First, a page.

1. Mike Laws says:

    Brewer’s gives “Spy Wednesday. A name given in Ireland to the Wednesday before Good Friday…”.

  2. petebiddlecombe says:

    Ah – looked in Chambers but not Brewer, despite having tried it for any further detail on Collop Monday. The position of SPY symmetrically matching ASH should have made me look harder.

  3. Colin Blackburn says:

    Thanks for the explanation about SPY, I missed it completely. I spent a good while looking for HOLY WEEK or EASTER. There were a surprising number of almost-Easters in the grid in egg-like shapes! As you add, Peter, the position now makes it obvious.

    It certainly was a puzzle that could be solved mostly by anyone who could do a broadsheet daily. I did this puzzle while XC skiing in Norway (well, not at the same time!) and did almost all of it without needing Chambers. Even the tougher answers were guessable given a few checking letters and the word play.

  4. HolyGhost says:

    Another one who missed SPY – never come across it before. (Maybe the Listener would have noted a non-Chambers reference?) So, we have three consecutive days indicated at the start of rows (and Lent), and three at the end … nicely constructed, Phi.

    (Has Pete noted that he can publish these blogs on Wednesday nowadays?)

  5. petebiddlecombe says:

    HolyGhost: No he hasn’t – very slack! (I think you meant to include the fact that the three at the beginnings of rows were at the beginning of Lent, and ditto for ‘end’.)

    Colin: I have student memories of someone (not me!) who used to warm up for London Colleges League cross-country races, carrying a Times or other broadsheet crossword on a bit of cardboard.

  6. nmsindy says:

    SPY WEDNESDAY is in Collins.

  7. petebiddlecombe says:

    So it is – a place I’d not usually think to look for barred grid puzzle material.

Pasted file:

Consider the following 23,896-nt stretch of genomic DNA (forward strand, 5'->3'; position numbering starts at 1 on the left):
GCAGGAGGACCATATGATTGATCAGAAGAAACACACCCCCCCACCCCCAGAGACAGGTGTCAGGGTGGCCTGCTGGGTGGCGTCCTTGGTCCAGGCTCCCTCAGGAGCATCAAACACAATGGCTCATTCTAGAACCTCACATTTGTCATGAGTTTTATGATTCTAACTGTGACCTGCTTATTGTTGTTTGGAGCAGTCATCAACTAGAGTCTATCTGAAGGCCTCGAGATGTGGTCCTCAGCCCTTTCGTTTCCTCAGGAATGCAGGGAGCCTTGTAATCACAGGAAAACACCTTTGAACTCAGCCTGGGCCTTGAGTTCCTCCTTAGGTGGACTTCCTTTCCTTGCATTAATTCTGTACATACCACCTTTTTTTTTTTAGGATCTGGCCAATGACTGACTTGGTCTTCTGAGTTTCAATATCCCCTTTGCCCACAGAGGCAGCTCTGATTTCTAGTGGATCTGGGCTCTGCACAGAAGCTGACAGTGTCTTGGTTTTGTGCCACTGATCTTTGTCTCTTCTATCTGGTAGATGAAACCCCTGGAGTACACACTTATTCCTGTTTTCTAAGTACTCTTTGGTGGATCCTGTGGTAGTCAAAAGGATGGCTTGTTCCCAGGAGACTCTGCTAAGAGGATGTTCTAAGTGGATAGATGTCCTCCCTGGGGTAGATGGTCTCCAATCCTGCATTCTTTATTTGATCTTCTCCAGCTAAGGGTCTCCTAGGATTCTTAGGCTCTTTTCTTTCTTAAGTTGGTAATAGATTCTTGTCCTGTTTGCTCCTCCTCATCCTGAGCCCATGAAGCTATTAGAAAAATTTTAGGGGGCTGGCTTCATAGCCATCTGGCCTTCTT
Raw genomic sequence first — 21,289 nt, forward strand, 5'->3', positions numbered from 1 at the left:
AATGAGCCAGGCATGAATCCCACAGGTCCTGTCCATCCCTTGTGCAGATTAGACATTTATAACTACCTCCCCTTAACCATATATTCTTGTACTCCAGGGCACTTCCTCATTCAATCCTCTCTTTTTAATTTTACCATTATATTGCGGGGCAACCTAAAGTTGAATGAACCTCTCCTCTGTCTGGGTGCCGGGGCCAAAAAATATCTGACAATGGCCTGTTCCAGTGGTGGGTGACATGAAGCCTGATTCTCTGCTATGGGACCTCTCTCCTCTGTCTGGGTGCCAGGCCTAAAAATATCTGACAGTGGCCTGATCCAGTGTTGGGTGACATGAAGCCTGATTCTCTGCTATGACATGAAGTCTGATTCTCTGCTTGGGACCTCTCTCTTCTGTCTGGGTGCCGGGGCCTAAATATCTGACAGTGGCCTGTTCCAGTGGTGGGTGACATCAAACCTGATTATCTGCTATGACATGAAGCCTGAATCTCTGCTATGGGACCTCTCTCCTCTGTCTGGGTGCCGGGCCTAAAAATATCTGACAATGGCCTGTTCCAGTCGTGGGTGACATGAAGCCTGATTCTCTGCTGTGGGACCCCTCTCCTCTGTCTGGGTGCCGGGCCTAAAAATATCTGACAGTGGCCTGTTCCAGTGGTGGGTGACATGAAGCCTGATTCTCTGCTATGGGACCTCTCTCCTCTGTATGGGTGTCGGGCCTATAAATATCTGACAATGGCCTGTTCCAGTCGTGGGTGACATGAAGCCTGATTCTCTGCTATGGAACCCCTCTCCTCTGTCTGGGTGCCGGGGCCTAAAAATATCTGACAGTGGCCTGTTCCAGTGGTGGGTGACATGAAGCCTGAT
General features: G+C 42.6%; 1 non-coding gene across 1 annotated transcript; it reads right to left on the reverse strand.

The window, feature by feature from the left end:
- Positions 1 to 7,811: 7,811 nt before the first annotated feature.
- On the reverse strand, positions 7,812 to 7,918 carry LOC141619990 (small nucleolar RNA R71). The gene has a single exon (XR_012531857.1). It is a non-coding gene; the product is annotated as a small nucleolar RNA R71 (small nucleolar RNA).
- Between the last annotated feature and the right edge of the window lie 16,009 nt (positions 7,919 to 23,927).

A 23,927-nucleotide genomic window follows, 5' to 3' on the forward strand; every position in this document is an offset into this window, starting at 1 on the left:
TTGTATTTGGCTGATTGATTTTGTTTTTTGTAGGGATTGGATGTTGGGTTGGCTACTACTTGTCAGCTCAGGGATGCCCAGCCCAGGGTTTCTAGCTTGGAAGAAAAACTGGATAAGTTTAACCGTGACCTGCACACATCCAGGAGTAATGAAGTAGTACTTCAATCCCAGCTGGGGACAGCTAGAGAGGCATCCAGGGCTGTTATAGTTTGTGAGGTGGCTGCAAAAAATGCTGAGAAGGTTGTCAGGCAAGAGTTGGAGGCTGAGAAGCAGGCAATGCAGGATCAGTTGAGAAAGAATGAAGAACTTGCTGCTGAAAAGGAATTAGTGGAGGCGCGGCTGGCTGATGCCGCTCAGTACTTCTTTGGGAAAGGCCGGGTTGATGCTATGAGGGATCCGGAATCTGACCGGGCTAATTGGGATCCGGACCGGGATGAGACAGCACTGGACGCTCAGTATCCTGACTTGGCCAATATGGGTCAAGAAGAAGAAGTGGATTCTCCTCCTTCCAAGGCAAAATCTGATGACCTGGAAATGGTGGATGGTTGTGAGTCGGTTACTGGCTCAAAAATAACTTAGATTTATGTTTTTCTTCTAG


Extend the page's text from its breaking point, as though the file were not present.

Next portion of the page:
8. Jake says:


    I really struggle with the Inquisitor puzzle. I must say Mr Laws that your puzzles are very distinctive from other thematic puzzles.

    I find a lot of abbreviations that I am unfamiliar with, so one thing I will ask…

    Is there any plan in the near future to release an Inquisitor book?

  9. Jake says:

    So I can acclimate myself with the style.

  10. petebiddlecombe says:

    I obviously don’t know about future plans but there have been three or four previous books of these puzzles (produced before the change of name to ‘Inquisitor’). The most recent can be seen at:

    But as these puzzles can in principle “do anything”, it’s not certain that previous puzzles will help that much. From this puzzle, you’ll know that putting something other than a single letter into a square is within the range of gimmicks. You could get information about possible gimmicks from blogs about previous Inquisitor puzzles.

    On the abbreviations: they should all be justified by entries in Chambers.

  11. Jake says:

    re: books – thanks mr Biddlecombe.


  12. Hi of Hihoba says:

    I know it’s a bit late to comment, but I am one who did get Spy Wednesday. I spotted that the Lent days were on the left and Holy week on the right. A simple lookup of “wednesday before easter” in Google gives a Wiki page with alternative names for the day. I was unsure whether we had to write three letters in one square for each day abbreviation or just use the initial. I plumped for the former.